The query was prompted by a disclosure of the Chinese company's shareholding structure in July, which claimed that its biggest shareholder was a nonprofit entity based in New York -- an organization that sprang into existence only last December.
Bafin's examination follows the Swiss Takeover Board's ruling on Nov. 22 that the Chinese company had provided false information when taking over Zurich-based airline caterer Gategroup Holding, which HNA is looking to spin off in an initial public offering."

And Bloomberg News, Dec 19th, "Concerns about financial strains at HNA Group are growing after a debt-fueled $40 billion acquisition spree across six continents that invited scrutiny from regulators across the globe. HNA units stepped up bond sales in the onshore market from last month, swallowing rising yields amid a broader debt market selloff. In another recent sign of strains, Citic Bank Corp. said over the weekend that a unit of HNA Group is having difficulty repaying certain short-term debts.
HNA’s interest expenses more than doubled to a record 15.6 billion yuan in the first half from a year earlier, according to data compiled by Bloomberg. Its short-term debt expanded to 185.2 billion yuan, exceeding its cash-pile."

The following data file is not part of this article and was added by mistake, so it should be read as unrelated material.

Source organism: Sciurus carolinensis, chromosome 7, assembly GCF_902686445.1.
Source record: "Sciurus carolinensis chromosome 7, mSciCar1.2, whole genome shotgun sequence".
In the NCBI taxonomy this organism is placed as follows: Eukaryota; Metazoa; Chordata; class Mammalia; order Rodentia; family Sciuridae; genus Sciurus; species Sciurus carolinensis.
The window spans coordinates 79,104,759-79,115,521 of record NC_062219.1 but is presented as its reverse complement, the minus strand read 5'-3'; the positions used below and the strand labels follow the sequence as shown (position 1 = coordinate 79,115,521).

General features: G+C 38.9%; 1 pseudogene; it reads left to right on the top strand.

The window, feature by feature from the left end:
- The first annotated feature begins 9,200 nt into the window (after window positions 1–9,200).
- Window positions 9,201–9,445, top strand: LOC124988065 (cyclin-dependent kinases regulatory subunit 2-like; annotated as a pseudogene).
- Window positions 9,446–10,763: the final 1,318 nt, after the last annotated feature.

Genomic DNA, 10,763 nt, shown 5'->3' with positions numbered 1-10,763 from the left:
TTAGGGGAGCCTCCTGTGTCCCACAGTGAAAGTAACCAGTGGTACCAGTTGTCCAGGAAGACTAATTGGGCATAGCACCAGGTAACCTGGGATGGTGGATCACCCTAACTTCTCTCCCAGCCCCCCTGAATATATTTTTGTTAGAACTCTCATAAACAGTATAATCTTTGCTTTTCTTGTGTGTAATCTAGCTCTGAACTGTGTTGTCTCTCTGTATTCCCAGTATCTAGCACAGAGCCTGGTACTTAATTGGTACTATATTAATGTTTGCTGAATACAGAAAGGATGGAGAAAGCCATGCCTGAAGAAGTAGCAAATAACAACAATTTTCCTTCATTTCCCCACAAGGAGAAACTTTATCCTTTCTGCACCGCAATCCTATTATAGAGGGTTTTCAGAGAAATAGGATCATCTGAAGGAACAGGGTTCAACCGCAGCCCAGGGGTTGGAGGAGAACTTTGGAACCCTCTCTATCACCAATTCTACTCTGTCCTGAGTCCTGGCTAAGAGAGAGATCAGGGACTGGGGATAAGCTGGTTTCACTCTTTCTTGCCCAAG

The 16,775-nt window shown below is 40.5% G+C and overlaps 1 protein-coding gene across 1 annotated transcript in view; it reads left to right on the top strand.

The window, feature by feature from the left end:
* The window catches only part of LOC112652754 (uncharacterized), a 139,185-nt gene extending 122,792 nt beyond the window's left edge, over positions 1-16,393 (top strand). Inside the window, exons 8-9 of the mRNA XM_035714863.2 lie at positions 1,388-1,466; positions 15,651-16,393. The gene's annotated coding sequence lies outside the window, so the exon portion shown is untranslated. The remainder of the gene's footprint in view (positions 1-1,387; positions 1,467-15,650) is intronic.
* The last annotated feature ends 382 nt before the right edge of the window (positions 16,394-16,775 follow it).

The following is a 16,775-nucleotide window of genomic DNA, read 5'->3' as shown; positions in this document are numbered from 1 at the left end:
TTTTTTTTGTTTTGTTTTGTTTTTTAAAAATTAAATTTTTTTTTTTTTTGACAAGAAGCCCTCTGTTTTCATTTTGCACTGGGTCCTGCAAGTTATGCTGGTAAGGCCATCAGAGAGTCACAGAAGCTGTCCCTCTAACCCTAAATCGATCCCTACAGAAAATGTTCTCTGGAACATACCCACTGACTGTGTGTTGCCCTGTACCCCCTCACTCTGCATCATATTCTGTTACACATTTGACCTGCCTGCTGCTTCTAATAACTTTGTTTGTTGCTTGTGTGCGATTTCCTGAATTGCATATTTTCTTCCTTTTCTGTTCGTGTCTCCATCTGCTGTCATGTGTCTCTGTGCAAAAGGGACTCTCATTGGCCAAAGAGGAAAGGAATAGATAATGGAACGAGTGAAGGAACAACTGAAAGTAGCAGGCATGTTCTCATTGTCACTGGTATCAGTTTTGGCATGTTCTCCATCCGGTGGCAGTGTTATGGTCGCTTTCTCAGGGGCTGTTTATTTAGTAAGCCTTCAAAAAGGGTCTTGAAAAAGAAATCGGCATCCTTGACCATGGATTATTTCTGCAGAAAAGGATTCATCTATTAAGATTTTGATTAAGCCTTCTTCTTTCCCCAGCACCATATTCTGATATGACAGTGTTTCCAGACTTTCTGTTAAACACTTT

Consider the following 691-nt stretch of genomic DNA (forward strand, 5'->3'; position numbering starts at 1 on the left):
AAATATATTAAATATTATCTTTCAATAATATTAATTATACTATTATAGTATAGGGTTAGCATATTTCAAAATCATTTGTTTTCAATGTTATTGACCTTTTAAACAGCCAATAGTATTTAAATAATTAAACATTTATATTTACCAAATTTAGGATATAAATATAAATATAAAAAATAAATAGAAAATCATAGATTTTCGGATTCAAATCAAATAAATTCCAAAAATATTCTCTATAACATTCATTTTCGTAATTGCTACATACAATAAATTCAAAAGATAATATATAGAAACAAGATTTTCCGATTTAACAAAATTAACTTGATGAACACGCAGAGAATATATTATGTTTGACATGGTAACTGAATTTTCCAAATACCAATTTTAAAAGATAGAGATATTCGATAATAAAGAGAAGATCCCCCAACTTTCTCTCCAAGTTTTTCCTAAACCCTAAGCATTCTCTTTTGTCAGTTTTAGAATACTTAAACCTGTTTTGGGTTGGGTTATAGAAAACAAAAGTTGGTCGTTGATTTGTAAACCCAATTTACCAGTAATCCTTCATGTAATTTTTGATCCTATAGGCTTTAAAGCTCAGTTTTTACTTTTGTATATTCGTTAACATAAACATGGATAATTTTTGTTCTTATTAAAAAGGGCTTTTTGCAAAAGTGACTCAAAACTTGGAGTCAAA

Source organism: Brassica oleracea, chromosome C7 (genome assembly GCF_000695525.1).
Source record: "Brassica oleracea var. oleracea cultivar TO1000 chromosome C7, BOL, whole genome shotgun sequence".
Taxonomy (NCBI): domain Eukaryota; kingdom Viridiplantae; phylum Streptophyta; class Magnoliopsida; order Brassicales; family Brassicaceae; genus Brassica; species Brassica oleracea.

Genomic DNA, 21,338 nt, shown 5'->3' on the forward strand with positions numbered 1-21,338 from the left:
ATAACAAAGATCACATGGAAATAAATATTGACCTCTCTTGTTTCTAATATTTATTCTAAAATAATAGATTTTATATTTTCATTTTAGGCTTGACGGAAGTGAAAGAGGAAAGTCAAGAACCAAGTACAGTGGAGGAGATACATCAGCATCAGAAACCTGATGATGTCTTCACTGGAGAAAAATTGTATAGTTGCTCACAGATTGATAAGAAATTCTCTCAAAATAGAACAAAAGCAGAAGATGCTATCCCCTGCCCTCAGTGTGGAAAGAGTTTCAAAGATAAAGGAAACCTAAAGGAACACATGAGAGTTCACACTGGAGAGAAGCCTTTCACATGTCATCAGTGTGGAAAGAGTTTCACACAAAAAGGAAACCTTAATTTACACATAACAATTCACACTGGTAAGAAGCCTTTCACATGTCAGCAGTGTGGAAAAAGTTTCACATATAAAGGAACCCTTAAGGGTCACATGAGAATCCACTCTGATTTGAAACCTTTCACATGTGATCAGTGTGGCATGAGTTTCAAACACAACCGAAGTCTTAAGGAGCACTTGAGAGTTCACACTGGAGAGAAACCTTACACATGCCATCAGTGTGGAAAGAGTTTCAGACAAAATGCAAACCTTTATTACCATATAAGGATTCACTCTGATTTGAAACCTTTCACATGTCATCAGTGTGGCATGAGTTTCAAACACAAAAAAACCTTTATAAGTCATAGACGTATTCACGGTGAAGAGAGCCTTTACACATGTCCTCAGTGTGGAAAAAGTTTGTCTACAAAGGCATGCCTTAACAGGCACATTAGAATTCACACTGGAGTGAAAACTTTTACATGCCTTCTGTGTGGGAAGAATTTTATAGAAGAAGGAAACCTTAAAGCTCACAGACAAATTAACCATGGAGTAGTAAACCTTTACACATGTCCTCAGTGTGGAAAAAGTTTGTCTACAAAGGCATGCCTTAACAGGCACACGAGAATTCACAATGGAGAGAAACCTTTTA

This is the face of Chinese capitalism. And we don't want it dragging New Zealand into its coming chaos.

The attempted deal is also an astonishing insight into ANZ's concern for maintenance of UDC's reputation, financial probity and the well-being of UDC's customers and relationships.

great comment workingman

oh no, someone missed their christmas bonus

NO ............ I mean YES !

This is good news for us in the long run .

My (personal ) take on HNA Group it is that is fundamentally a shonky quasi -state owned enterprise, run on the lines of a bastardized version of a blend of a Corporate Raider and private -equity ( in this case state equity) setup .